October 4, 2022/Pediatrics/Cardiology

A New Era of Training for Congenital Cardiac Surgeons

Program balances new subspecialty certification requirements, offers robust training experience


The pathway to subspecialty certification in congenital cardiac surgery will soon change, requiring a two-year fellowship conferred by an Accreditation Council for Graduate Medical Education (ACGME) program and an increase in surgical volume and requisite index cases.


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The change, handed down by the American Board of Thoracic Surgery (ABTS), represents a paradigm shift within the discipline, says Tara Karamlou, MD, MSc, a congenital heart surgeon in Cleveland Clinic’s Heart, Vascular & Thoracic Institute and program director of the congenital cardiac fellowship. Moving away from a one-year format or a nonaccredited training pathway is a change she has supported for years.

Cleveland Clinic launched its own congenital cardiac surgery fellowship program in 2020, becoming only the 12th ACGME-accredited program in the subspecialty.

“It takes a lot longer than one year to allow somebody to do the full spectrum of neonatal heart surgery, especially considering that most cardiac surgery residents have very little exposure to congenital surgery,” says Dr. Karamlou.

“In many cases, a trainee will get three months of dedicated congenital training during their six years of cardiac training. The physiology, anatomy, and the whole congenital community is very different than adult acquired cardiac surgery.”

This conversation has been a source of debate since the fellowship was formally recognized in 2007. In 2023, candidates seeking subspecialty certification will be required to complete two consecutive years of an ACGME-recognized fellowship and adhere to new surgical volume and index cases requirements.

The ABTS mandates 150 major pediatric congenital cardiac surgeries over two years, with a minimum of 50 as the primary surgeon within the first year.

“There will be a gradual uptick in operative complexity to increase trainees’ familiarity with highly complex cases,” says Dr. Karamlou. She says the new format will also include other aspects of specialty care, including rotations in critical care, cardiac catheterization and echocardiography to get a sense of the multidisciplinary experience of caring for congenital cardiac patients.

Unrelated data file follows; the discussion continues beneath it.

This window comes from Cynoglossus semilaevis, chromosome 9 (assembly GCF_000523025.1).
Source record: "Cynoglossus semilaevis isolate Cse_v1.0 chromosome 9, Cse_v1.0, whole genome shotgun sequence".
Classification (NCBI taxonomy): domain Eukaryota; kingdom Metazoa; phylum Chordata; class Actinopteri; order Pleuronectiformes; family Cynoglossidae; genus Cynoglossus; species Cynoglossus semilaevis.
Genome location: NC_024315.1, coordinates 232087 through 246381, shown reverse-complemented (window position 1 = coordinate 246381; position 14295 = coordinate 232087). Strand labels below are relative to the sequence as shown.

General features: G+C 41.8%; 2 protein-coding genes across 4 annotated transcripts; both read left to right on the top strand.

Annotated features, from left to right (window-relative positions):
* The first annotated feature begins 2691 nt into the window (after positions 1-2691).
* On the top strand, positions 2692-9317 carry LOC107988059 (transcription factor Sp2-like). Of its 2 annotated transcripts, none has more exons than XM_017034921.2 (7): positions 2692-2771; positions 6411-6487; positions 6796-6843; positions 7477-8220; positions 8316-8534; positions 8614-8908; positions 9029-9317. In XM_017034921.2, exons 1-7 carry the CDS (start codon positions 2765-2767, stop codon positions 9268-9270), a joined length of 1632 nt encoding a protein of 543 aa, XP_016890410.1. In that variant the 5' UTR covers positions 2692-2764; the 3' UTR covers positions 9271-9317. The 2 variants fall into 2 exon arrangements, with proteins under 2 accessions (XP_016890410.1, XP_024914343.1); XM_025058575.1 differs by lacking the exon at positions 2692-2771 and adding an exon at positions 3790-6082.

“Reading intraoperative echoes, leading hybrid procedures in the Cath Lab, and caring for your patients in the ICU setting are all critical elements of being a congenital heart surgeon that we were previously unable to expose trainees to because of time constraints,” she says.

Feedback from former trainees also inspired protected research time in the new two-year format to allow fellows to pursue a scholarly interest and leverage Cleveland Clinic’s vast research network.

Former fellow point of view

John Costello, MD, Cleveland Clinic’s first graduate from the fellowship program, joined the team in August 2022. His appointment to attending follows more than a decade of specialty and subspecialty training.


He says the “volume, complexity of cases and global referral environment made it a robust and rigorous training experience,” giving trainees the confidence and surgical acumen to practice independently once they’ve graduated.

The patient volume places it in the top echelon of congenital centers in the U.S. In 2021, the center completed more than 700 congenital cardiac cases between Cleveland Clinic main campus and Cleveland Clinic Akron Children’s.

Trainees are also exposed to diverse pathologies and congenital cardiac surgeries for patients across the lifespan—from fetal and neonatal care to older adults. While many other programs are housed in a children’s hospital, where fellows may get to visit the adult side for a couple of months, here they can see pediatric and adult patients every day.

They work on complex cases such as the Norwood procedure, double switch, complex valve repairs in newborns, multiple redo adult congenital cases, heart transplantation and mechanical circulatory support and foundational cases like tetralogy of Fallot repair, atrioventricular canal defects, coarctations and ventricular septal defect.

Dr. Costello adds, “There are techniques and cases that I have seen in this past year that are novel to the point of actually being first developed and described here.” Hani K. Najm, MD, Chair of Pediatric and Congenital Heart Surgery, developed the first surgical technique to successfully repair a transseptal anomalous left coronary artery arising from the right coronary sinus.

A new era of training

With his formal training behind him, Dr. Costello says a new era of training has begun.

“You have to rely on the mentorship of your senior partners to help you as you now take on more responsibility,” he says. “And I think the mentorship from all of the congenital surgeons has made this transition seamless and made me feel welcomed and supported.”

He adds, “I had never seen Cleveland Clinic until I drove into Cleveland on the Sunday night before I started work the next day. I had never trained here. The team had never met me in person. And in my 12 months, the team taught me daily and cared for me as a person from the very start, and it immediately became the most robust year of my 12-plus years of training. I think that is more of a testament to the program than any other words I could say.”


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